Abstract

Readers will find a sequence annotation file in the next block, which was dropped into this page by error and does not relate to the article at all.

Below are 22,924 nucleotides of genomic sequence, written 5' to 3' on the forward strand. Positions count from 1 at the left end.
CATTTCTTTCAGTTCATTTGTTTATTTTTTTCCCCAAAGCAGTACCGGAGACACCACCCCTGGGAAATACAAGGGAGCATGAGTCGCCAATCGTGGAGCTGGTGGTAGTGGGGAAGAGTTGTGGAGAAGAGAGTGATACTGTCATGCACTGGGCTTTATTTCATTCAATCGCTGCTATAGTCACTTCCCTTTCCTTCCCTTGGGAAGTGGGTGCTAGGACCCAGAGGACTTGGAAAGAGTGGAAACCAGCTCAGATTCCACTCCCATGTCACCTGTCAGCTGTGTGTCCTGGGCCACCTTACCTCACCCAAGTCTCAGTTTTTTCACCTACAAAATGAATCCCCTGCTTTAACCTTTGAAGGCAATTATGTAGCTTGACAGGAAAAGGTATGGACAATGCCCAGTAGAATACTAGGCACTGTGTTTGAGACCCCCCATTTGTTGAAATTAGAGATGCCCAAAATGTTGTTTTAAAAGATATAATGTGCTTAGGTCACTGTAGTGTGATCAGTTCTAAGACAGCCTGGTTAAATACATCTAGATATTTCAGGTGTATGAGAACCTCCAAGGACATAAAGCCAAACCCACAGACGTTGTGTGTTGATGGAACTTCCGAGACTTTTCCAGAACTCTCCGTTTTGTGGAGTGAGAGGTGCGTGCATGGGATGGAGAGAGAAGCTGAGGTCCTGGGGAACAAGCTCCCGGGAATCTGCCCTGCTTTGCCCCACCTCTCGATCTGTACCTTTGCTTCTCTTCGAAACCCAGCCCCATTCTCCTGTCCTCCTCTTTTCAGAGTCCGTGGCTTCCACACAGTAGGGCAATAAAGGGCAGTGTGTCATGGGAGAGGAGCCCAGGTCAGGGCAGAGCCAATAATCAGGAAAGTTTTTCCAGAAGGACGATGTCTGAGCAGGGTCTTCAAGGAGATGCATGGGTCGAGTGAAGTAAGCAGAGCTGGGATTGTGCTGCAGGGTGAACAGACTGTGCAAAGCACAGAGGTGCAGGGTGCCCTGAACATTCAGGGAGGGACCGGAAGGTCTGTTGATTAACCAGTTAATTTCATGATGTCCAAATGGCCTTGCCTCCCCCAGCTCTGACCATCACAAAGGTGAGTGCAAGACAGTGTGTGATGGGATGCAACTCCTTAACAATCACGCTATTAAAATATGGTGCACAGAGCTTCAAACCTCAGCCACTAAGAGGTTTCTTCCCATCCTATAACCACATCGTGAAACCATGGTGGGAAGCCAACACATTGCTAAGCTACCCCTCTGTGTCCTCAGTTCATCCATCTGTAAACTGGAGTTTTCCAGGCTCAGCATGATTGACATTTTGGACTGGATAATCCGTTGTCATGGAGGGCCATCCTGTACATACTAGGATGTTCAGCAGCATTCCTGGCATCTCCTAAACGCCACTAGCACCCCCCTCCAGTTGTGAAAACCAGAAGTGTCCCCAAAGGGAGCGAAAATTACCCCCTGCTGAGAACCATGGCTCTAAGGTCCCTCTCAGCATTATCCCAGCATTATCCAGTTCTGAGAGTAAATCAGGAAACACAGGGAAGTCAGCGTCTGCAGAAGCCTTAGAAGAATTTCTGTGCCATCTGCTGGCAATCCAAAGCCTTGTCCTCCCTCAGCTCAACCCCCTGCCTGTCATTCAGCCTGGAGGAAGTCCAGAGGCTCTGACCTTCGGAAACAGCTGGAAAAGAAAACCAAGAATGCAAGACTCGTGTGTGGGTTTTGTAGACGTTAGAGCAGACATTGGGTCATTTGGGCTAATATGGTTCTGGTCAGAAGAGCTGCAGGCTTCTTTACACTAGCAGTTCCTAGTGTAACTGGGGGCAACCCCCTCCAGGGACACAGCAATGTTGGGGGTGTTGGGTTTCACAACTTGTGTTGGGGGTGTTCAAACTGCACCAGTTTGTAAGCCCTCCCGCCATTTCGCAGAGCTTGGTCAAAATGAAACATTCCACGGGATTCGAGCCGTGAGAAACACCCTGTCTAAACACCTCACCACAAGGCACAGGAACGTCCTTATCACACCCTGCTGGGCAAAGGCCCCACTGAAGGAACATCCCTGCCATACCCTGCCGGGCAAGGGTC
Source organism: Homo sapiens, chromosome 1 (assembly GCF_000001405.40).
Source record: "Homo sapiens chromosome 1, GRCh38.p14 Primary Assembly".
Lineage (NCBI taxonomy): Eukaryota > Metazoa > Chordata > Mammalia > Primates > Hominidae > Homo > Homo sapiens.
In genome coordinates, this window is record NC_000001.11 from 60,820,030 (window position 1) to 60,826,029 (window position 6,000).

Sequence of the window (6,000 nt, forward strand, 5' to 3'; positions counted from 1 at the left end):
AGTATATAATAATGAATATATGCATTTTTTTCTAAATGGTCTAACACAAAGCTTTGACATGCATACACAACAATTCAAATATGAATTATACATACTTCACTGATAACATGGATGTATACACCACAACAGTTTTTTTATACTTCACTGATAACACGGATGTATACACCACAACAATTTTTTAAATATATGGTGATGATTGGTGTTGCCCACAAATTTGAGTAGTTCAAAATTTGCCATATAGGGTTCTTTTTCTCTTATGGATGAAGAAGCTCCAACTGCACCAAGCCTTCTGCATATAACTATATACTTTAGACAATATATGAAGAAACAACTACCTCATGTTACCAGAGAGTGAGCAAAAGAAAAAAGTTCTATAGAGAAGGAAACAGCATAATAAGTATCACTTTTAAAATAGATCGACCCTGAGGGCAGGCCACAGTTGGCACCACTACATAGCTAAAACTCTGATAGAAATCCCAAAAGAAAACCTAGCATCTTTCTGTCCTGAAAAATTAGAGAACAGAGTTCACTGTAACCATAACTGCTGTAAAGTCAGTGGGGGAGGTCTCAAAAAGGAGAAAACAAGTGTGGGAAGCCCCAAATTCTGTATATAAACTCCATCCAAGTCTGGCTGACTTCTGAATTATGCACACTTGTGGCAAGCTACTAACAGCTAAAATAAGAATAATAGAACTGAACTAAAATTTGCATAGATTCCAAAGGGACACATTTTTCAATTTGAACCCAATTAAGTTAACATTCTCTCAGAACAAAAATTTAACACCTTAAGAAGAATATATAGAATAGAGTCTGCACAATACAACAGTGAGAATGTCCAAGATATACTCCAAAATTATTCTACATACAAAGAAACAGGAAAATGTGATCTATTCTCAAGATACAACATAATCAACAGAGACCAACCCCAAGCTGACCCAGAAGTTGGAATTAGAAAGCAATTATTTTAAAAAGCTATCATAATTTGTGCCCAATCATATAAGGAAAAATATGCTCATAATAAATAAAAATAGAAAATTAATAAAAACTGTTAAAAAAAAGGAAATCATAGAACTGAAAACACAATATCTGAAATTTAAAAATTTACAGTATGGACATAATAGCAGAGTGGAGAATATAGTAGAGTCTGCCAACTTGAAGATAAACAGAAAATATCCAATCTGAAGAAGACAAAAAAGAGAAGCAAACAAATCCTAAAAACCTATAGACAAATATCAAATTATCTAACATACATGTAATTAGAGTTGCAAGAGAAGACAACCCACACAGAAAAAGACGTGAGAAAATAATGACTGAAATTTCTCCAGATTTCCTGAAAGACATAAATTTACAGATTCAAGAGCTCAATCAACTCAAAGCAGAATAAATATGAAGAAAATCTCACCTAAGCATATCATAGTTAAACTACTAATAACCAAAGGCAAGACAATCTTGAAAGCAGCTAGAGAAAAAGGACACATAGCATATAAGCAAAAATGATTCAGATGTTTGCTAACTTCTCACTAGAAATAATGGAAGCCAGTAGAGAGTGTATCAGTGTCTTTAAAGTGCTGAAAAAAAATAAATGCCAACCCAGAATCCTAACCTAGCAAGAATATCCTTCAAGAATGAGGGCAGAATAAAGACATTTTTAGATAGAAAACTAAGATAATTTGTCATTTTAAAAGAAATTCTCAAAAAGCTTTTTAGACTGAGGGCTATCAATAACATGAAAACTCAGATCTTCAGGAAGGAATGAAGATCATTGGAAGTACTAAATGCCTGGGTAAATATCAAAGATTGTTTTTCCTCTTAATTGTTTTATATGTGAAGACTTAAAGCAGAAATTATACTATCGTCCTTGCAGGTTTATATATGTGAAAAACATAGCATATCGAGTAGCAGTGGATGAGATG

Reflection seismic data can be imaged by migrating common midpoint slant stacks. The basic method is to assemble slant stack sections from the slant stack of each common midpoint gather at the same ray parameter. Earlier investigators have described migration methods for slant stacked shot profiles or common receiver gathers instead of common midpoint gathers. However, common midpoint slant stacks enjoy the practical advantages of midpoint coordinates. In addition, the migration equation makes no approximation for steep dips, wide offsets, or vertical velocity variations. A theoretical disadvantage is that there is no exact treatment of lateral velocity variations. Slant stack migration is a method of "migration before stack." It solves the dip selectivity problem of conventional stacking, particularly when horizontal reflectors intersect steep dipping reflectors. The correct handling of all dips also improves lateral resolution in the image. Slant stack migration provides a straightforward method of measuring interval velocity after migration has improved the seismic data. The kinematics (traveltime treatment) of slant stack migration is also accurate for postcritical reflections and refractions. These events transform into a p-tau surface with the additional dimension of midpoint. The slant stack migration equation converts the p-tau surface into a depth-midpoint velocity surface. As with migration in general, the effects of dip are automatically accounted for during velocity inversion.--Modified journal abstract.

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